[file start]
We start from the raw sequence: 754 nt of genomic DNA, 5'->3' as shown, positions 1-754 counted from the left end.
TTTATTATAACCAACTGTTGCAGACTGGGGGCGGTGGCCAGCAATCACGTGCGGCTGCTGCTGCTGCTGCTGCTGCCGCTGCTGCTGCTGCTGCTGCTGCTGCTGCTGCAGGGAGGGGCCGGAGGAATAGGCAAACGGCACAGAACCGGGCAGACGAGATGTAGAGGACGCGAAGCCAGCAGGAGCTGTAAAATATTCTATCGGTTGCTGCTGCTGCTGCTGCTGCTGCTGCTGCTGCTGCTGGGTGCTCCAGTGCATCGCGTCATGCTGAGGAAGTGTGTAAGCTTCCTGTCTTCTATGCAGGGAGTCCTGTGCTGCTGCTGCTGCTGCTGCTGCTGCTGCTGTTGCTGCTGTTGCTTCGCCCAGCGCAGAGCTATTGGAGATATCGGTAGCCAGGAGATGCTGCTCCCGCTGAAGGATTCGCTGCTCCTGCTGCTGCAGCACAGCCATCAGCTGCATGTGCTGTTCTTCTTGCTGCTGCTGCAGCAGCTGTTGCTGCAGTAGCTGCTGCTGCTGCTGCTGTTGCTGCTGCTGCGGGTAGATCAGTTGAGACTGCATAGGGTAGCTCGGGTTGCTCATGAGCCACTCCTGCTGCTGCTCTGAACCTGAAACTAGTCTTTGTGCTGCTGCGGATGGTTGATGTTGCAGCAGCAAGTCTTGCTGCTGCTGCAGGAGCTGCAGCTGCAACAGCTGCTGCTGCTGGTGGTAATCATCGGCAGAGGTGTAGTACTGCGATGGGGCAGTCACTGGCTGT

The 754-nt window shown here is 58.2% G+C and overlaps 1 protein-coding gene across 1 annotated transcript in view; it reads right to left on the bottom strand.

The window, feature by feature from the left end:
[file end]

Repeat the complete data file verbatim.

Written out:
We start from the raw sequence: 754 nt of genomic DNA, 5'->3' as shown, positions 1-754 counted from the left end.
TTTATTATAACCAACTGTTGCAGACTGGGGGCGGTGGCCAGCAATCACGTGCGGCTGCTGCTGCTGCTGCTGCTGCCGCTGCTGCTGCTGCTGCTGCTGCTGCTGCTGCAGGGAGGGGCCGGAGGAATAGGCAAACGGCACAGAACCGGGCAGACGAGATGTAGAGGACGCGAAGCCAGCAGGAGCTGTAAAATATTCTATCGGTTGCTGCTGCTGCTGCTGCTGCTGCTGCTGCTGCTGCTGGGTGCTCCAGTGCATCGCGTCATGCTGAGGAAGTGTGTAAGCTTCCTGTCTTCTATGCAGGGAGTCCTGTGCTGCTGCTGCTGCTGCTGCTGCTGCTGCTGTTGCTGCTGTTGCTTCGCCCAGCGCAGAGCTATTGGAGATATCGGTAGCCAGGAGATGCTGCTCCCGCTGAAGGATTCGCTGCTCCTGCTGCTGCAGCACAGCCATCAGCTGCATGTGCTGTTCTTCTTGCTGCTGCTGCAGCAGCTGTTGCTGCAGTAGCTGCTGCTGCTGCTGCTGTTGCTGCTGCTGCGGGTAGATCAGTTGAGACTGCATAGGGTAGCTCGGGTTGCTCATGAGCCACTCCTGCTGCTGCTCTGAACCTGAAACTAGTCTTTGTGCTGCTGCGGATGGTTGATGTTGCAGCAGCAAGTCTTGCTGCTGCTGCAGGAGCTGCAGCTGCAACAGCTGCTGCTGCTGGTGGTAATCATCGGCAGAGGTGTAGTACTGCGATGGGGCAGTCACTGGCTGT

The 754-nt window shown here is 58.2% G+C and overlaps 1 protein-coding gene across 1 annotated transcript in view; it reads right to left on the bottom strand.

The window, feature by feature from the left end: